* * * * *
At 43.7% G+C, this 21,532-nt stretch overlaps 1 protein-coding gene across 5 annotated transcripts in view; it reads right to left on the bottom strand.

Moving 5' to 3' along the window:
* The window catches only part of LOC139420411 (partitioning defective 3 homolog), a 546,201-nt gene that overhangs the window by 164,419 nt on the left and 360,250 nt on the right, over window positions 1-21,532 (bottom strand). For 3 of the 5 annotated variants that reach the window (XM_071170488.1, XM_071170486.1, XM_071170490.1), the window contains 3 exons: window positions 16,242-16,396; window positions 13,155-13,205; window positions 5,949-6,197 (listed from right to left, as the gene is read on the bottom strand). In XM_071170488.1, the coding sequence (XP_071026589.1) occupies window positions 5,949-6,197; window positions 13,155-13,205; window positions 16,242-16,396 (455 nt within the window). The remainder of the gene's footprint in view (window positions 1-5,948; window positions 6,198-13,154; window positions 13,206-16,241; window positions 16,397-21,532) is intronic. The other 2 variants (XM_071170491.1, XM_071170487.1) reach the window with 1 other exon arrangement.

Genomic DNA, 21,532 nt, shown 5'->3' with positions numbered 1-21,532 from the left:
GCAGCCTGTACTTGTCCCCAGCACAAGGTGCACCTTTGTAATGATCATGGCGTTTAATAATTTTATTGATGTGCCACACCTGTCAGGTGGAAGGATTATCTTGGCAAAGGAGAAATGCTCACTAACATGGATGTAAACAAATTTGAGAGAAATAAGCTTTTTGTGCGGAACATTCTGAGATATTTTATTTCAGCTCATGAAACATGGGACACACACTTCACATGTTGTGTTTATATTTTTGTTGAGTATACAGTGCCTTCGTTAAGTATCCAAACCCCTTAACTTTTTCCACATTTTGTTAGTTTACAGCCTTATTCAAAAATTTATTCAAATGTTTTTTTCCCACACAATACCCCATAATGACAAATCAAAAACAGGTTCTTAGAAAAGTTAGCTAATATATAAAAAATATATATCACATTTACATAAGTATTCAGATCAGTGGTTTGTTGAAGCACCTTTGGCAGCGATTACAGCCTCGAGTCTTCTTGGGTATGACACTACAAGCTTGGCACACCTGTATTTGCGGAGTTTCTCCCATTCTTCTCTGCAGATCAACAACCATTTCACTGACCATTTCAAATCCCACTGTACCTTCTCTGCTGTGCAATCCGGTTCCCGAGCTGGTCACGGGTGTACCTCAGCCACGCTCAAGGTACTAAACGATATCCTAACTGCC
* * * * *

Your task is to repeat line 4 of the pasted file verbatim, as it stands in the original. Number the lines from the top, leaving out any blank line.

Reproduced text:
Genomic DNA, 21,532 nt, shown 5'->3' with positions numbered 1-21,532 from the left: